By Laila Kearney
(Reuters) – Nike Inc
The head covering, marketed under the “Pro Hijab” brand, is designed to allow athletes to observe the traditional Islamic practice of covering the head without compromising performance.
Made from a lightweight, flexible material, the hijab is expected to hit stores shelves in early 2018, Nike said in a statement.
In recent years, the hijab has become the most visible symbol of Islamic culture in the United States and Europe. Many Muslim women cover their heads in public with the hijab as a sign of modesty, but some critics see it as a sign of female oppression.
With sensitivities over immigration and the perceived threat of Muslim extremism running high, the head scarf has led to attacks against Muslim women. At the same time, the hijab has evolved in a symbol of diversity that Nike has embraced.
The Women’s March on Washington, held the day after President Donald Trump’s inauguration, used the face of a woman wearing a hijab in an American flag pattern as its promotional image.
Muslim athletes visiting Nike’s headquarters in Beaverton, Oregon, just outside of Portland, have complained about the difficulties of wearing a hijab while competing, according to the company.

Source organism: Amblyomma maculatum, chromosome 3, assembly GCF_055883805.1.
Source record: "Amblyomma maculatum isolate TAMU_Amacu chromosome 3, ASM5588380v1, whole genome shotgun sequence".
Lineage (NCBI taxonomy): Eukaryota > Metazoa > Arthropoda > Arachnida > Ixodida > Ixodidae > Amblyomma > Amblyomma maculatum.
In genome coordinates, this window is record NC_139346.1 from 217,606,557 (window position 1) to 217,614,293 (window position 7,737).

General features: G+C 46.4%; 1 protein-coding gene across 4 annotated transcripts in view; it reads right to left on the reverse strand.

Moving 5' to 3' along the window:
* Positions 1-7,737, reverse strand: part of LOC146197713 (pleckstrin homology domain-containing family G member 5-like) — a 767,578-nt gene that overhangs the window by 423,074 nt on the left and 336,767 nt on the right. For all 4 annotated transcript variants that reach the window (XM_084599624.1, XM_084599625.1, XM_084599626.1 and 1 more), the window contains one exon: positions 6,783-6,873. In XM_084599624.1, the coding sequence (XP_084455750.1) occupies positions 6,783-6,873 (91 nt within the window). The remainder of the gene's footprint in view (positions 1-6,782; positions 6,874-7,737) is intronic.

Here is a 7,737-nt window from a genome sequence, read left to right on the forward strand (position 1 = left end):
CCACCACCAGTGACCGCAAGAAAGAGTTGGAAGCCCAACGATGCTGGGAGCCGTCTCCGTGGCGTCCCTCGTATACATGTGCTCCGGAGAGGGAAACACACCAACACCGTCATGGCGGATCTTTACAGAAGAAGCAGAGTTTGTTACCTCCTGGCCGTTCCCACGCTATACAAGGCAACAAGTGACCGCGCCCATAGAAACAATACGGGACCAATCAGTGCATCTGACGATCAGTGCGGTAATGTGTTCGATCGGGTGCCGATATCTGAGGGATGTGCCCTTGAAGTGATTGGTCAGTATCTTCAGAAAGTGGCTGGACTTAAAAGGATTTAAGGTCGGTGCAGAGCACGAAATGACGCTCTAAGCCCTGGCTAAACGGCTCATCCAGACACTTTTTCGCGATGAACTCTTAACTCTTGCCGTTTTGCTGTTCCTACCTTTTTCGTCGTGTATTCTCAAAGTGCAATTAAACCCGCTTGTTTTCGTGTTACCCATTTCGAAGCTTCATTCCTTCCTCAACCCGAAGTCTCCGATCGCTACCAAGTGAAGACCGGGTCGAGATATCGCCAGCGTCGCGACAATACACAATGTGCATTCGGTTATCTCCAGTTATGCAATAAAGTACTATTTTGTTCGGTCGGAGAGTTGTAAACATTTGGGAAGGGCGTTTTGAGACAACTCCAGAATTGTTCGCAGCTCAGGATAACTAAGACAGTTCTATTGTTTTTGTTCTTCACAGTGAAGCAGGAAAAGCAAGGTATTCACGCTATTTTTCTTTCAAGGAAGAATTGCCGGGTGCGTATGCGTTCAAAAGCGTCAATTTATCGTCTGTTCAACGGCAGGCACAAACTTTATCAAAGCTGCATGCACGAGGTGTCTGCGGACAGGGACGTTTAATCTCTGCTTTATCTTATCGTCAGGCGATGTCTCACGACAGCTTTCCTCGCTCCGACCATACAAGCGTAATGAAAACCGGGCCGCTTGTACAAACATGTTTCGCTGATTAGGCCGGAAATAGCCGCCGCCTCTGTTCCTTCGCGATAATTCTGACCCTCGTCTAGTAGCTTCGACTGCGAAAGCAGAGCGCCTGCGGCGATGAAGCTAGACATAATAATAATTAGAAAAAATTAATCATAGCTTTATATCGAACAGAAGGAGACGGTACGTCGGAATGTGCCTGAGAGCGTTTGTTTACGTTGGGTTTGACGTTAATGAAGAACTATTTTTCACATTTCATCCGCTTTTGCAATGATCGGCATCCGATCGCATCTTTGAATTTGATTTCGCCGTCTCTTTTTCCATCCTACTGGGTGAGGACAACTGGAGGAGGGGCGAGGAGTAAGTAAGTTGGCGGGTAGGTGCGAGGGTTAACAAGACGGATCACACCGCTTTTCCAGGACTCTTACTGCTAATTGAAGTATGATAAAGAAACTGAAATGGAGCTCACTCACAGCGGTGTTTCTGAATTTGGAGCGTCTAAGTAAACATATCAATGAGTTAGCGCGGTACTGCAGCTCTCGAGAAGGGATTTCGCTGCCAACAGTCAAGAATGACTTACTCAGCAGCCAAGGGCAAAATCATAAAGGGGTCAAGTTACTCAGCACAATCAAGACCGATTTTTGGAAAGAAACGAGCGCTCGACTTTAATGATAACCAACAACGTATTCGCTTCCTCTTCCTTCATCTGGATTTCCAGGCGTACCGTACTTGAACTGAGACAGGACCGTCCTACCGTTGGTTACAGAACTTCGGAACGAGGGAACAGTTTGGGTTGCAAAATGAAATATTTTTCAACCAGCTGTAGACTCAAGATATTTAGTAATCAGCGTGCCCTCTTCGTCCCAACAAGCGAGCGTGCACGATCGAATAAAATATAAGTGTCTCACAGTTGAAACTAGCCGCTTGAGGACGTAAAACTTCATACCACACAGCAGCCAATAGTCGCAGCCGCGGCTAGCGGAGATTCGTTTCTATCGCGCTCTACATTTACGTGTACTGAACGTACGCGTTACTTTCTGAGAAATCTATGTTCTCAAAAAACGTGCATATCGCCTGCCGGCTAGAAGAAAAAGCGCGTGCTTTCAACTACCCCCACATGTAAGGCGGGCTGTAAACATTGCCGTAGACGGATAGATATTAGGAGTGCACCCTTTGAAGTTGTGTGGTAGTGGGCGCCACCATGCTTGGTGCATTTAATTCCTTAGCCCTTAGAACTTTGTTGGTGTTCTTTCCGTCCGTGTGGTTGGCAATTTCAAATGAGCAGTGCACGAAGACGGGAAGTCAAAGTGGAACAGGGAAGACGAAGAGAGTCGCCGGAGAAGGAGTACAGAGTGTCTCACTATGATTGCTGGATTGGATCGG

The company consulted with Muslim women athletes from around the world, including Middle Eastern runners and cyclists, in the designing the hijab.
Other companies have also set their sights on hijab sales to Muslim athletes.
Last year, Danish sportswear company Hummel unveiled a soccer jersey with an attached hijab for the Afghanistan national women’s soccer team.
Non-professional women Muslim athletes have used athletic hijabs made by smaller companies.
But Nike’s annual net sales in the billions, and its reach in popular culture, can do more to bring Muslim athletes into the fold, said Amna Al Haddad, a Nike sponsored weightlifter from the United Arab Emirates who consulted on “Pro Hijab.”
“(It will) encourage a whole new generation to pursue sports without feeling there is a limitation because of modesty or dress-code,” Haddad said.
(Reporting by Laila Kearney; Editing by Richard Chang)